repugnance

[ ri-puhg-nuhns or ri-puhg-nuhn-see ]SEE DEFINITION OF repugnance

EXAMPLES FROM THE WEB FOR REPUGNANCE

As she herself could have assigned no cause for her repugnance, it might be termed instinctive.

It is strange,—the repugnance with which she regarded the suit of her affianced!

Again the thought of it brought Helen a feeling of repugnance.

He did not like to see it on his desk, he had a repugnance to touch it.

Wounded in all her feelings, full of repugnance, she could not get used to it all.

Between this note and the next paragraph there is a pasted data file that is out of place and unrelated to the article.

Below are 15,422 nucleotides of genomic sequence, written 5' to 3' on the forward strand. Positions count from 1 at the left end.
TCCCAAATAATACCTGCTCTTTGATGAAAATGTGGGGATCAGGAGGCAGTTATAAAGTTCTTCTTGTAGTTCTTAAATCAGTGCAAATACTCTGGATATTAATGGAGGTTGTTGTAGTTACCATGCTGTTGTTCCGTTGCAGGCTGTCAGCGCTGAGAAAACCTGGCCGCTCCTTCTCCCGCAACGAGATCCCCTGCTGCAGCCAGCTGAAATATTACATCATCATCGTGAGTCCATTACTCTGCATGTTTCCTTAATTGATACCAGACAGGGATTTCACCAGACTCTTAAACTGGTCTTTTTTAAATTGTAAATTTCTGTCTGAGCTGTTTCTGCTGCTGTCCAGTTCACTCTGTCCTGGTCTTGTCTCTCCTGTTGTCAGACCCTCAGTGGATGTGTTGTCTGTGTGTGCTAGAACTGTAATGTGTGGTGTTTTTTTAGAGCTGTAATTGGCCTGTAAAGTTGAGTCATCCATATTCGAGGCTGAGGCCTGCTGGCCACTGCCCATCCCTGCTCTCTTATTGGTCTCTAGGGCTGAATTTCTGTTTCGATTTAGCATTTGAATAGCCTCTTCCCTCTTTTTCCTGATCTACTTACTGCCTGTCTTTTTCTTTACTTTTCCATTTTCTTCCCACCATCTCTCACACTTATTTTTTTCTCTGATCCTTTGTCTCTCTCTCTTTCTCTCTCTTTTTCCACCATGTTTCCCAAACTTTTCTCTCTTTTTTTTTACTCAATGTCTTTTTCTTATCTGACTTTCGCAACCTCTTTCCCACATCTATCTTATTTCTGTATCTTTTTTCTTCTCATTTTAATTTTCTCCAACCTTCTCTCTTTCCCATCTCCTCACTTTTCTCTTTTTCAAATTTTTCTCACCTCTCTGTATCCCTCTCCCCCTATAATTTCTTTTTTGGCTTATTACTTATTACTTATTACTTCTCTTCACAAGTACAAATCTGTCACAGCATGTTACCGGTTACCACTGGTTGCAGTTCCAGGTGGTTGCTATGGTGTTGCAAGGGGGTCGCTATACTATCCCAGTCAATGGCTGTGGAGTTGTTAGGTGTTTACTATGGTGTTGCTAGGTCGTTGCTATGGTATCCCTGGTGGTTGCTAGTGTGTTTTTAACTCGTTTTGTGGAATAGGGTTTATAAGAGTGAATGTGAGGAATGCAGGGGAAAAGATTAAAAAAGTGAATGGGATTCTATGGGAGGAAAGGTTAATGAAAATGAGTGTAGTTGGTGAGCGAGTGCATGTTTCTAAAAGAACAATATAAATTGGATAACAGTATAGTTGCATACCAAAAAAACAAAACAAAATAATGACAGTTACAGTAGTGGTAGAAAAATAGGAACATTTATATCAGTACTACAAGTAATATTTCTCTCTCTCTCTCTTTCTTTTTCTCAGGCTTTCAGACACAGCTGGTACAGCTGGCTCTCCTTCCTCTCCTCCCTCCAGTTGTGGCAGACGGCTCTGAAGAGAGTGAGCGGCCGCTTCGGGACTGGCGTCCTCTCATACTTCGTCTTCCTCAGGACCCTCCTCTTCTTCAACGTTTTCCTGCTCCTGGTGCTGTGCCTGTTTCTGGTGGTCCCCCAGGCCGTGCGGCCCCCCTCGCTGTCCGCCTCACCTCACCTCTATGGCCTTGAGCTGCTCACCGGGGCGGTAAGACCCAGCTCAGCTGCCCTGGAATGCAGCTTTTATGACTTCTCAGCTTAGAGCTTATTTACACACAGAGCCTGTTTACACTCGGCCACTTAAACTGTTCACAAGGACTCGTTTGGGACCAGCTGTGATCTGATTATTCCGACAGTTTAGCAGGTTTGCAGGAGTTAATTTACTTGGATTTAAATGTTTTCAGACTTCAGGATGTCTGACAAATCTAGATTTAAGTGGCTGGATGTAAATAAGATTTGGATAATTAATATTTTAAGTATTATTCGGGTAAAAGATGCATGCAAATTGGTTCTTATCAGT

Her limbs, which were still burning, shuddered with repugnance.

But it would need more than repugnance to save him from his destiny.

"No," he said, and there was repugnance in his tone and face.

Have you remembered their pride, their repugnance to the Saxon?

I asked the reason of this repugnance, and she only gave me a vague, unmeaning answer.

WORD ORIGIN

late 14c., from Old French repugnance "opposition, resistance" (13c.) or directly from Latin repugnantia "incompatibility," from stem of repugnare "resist, disagree, be incompatible" (see repugnant).

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